The recent paper by Chetty et al. finds that the regression of kids' income rank on parents' income rank has a coefficient of 0.3. (See Figure 1.) That implies an R2 for the regression of 0.09. In other words, 91 percent of the variance is unexplained by parents' income.
I would be willing venture a guess, based on adoption studies, that a lot of that 9 percent is genetics rather than environment. That is, talented parents have talented kids partly because of good genes. Conservatively, let's say half is genetics. That leaves only 4.5 percent of the variance attributed directly to parents' income.

Now, if you let me play a bit fast and loose with the difference between income and income rank, these numbers suggest the following: If we had some perfect policy invention (such as universal super-duper pre-school) that completely neutralized the effect of parent's income, we would reduce the variance of kids' income to .955 of what it now is. This implies that the standard deviation of income would fall to 0.977 of what it now is.

The bottom line: **Even a highly successful policy intervention that neutralized the effects of differing parental incomes would reduce the gap between rich and poor by only about 2 percent**. [Bold in original]

This is from Greg Mankiw,

"How much income inequality is explained by varying parental resources?"
And it would take many decades to achieve that 2 percent. ]

For example, the Forbes 400 averages about 66 years old. So, if Mayor De Blasio's pre-K plan to Fight Inequality Now swept the country in 2014, then half of the Forbes 400 would be affected by 2076.

If you read the original paper you see that the 'coefficient' of 0.3 is the "rank-rank slope" rather than the correlation coefficient. The authors report a standard error in the rank-rank slope of just under 0.01 but I could not find a correlation coefficient. However, on eyeballing the graph in Figure 1 it is immediately obvious that the R squared is much higher than 0.09.

Isn't this analysis subject to the same flaws about income inequality cited by Scott Sumner?

In an addendum to his blog entry, Greg Mankiw addresses the very misunderstandings expressed above by commenter Chris Kerr.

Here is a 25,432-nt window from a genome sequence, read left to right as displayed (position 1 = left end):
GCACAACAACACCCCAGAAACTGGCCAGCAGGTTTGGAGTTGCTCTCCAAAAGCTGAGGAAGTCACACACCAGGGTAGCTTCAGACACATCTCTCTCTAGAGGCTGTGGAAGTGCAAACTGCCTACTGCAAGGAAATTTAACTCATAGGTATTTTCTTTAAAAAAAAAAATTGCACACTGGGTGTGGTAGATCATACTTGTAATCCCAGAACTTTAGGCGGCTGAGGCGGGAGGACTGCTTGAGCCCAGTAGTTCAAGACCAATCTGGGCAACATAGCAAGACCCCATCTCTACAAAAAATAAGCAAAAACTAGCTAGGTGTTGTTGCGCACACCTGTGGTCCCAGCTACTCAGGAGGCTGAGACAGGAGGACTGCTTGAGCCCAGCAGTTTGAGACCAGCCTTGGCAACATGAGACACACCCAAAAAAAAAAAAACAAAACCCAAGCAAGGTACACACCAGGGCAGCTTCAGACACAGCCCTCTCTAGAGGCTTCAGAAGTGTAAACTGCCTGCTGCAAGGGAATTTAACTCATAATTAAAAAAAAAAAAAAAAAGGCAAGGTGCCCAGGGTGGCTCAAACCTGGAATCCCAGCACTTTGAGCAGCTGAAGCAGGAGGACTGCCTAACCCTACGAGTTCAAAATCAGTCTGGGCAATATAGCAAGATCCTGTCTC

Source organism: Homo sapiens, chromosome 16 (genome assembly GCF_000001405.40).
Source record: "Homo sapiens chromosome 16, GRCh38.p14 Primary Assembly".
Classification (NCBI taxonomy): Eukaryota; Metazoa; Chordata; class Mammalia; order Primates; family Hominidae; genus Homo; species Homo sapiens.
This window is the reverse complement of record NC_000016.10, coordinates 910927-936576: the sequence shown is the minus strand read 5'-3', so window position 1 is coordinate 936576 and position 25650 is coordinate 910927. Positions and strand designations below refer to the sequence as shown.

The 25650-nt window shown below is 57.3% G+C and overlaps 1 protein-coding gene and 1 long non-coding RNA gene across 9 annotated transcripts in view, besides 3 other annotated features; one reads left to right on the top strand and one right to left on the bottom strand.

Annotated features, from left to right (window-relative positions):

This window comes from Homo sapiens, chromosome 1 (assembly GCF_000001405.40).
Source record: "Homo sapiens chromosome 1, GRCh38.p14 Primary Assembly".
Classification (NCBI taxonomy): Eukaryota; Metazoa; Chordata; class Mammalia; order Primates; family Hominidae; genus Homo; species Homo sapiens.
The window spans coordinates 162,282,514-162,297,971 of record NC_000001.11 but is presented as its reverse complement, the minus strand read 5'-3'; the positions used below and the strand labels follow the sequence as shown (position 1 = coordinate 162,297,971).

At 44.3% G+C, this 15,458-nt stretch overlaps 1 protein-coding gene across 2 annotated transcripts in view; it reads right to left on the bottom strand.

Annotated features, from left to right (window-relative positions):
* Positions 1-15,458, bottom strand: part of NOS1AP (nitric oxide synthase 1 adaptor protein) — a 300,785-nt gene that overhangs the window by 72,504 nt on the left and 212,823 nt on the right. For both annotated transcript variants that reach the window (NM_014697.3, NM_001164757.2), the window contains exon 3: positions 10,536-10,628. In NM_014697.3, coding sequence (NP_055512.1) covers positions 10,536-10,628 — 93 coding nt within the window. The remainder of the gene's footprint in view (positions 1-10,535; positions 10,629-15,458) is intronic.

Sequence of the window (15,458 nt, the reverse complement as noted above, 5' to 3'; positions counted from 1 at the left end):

It still fails to answer the question of why we should care about income inequality instead of just plain income, or better yet, wealth and lifestyle.

Unless jealousy is your main worry, I just don't see it...

@David Cushman,

Thanks, David.

@Thomas Sewell,

It still fails to answer the question of why we should care about income inequality instead of just plain income, or better yet, wealth and lifestyle.Sure, but not every article and blog post is about what you want it to be about. For those who do care about income inequality--and I, like you, am not one of them--Mankiwâ€™s post is very important.

Unless jealousy is your main worry, I just don't see it...Well, relative status *is* important to pretty much all primates, including man, so designing policy that pretends it has no import may not be ideal.

There is significant evidence that genetics determines maximum possible intelligence. Environment determines how close a child comes to that maximum.

It is inappropriate to claim that only 9% of intelligence is due to genes based on correlations of parental income to intelligence.

Chris Kerr;

See the addendum to Mankiw's post. THe figure plots bin averages, and does not show the within bin variation.

The square of the coefficient equals R2 when the variance of X and y are equal.

I would think that the only income advantage from having rich parents would be interest on inheritance.

Richer parents might be able to hire tutors and have better connections and provide an environment with more of what schools are looking for but the children should be less motivated due to the inheritance and I would think that would prevail.